Published: Fri, June 08, 2018
Science | By Joan Schultz

Life on Mars? Rover’s Latest Discovery Puts It ‘On the Table’


But now new results from NASA's Curiosity rover, including the discovery of ancient organic material, have revived the hope of doing just that.

While we know that Mars was habitable in the past, the case demonstrates just how hard it will be to ever prove the existence of past life on its surface.

NASA's Jennifer Eigenbrode said in an interview this year, 'I look at organic molecules in rocks, ice and sediments and try to figure out where they came from and what happened to them over time. Organic matter can be one of several things: a record detailing ancient life, a food source for life or something that exists in the place of life. That's not to say there are no non-biological sources, but on our world they're swamped by cow farts and belching bacteria.

Since it landed at the Gale Crater in 2012, the Curiosity Rover has been sniffing out methane in the area. What the study has done, though, is to propel the search for life on Mars higher up the list of global space exploration priorities - giving space agencies ammunition to argue for a coordinated programme of missions to explore the Red Planet. The rover has returned a lot of fascinating science, but its latest discovery offers the best evidence yet for life on Mars.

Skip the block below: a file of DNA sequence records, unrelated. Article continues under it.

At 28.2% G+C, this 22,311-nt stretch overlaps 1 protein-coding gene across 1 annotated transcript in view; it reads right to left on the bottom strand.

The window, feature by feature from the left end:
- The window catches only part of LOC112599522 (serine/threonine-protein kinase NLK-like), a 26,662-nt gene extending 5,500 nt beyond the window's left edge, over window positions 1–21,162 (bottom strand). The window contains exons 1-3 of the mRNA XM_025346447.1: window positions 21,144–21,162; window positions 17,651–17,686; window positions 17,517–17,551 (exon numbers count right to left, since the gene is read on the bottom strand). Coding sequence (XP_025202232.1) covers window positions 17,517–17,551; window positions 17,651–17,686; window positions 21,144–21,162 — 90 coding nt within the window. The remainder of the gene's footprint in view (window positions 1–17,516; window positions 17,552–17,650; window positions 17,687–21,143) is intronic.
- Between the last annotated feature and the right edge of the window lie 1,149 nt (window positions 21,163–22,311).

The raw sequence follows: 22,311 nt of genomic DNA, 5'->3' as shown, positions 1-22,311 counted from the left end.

At this point, we simply don't know whether the origin is biological or geological.

The two studies appear in the journal Science.

NASA now operates three orbiters and two surface rovers at Mars with a new lander - InSight - on the way.

Auckland University astrobiologist Kathleen Campbell, who formerly worked at Nasa, said it was the first time the building blocks of life had been shown "for sure" to be on the planet.

These chemicals might not mean a great deal to most of us, but to areologists (that's Martian geologists) it's an indication that the organic chemistry in Martian mudstone is extremely similar to our own.

The nuclear-powered rover has detected a variety of organic compounds, a requirement for life as it's known on Earth, in three-billion-year-old rocks deposited on the floor of Gale Crater. "If you explore both of those paths forward, it's astounding", Eigenbrode said. That leaves open the possibility that microorganisms once populated the red planet - and still might. And if life does exist elsewhere, it may be very different or even form differently from how we understand life on Earth. The 2020 rover will include an advanced spectrometer to scan for organic molecules.

Over five years, Curiosity has used its Tunable Laser Spectrometer to measure methane in the atmosphere at the Gale crater.

Over the years, scientists have amassed a number of clues that can help answer the question of Mars' habitability, including evidence of liquid water. The rover spotted the chemical signature in samples take from sedimentary rocks the formed some 3 billion years ago.

Even though the TGO mission can't get as close to the source as the Curiosity Rover, Dr Webster said it could locate potential areas where methane is concentrated or coming from. She said the discoveries break down some of the strongest arguments put forward by life-on-Mars skeptics, herself included.

This work was funded by NASA's Mars Exploration Program for the agency's Science Mission Directorate (SMD) in Washington.

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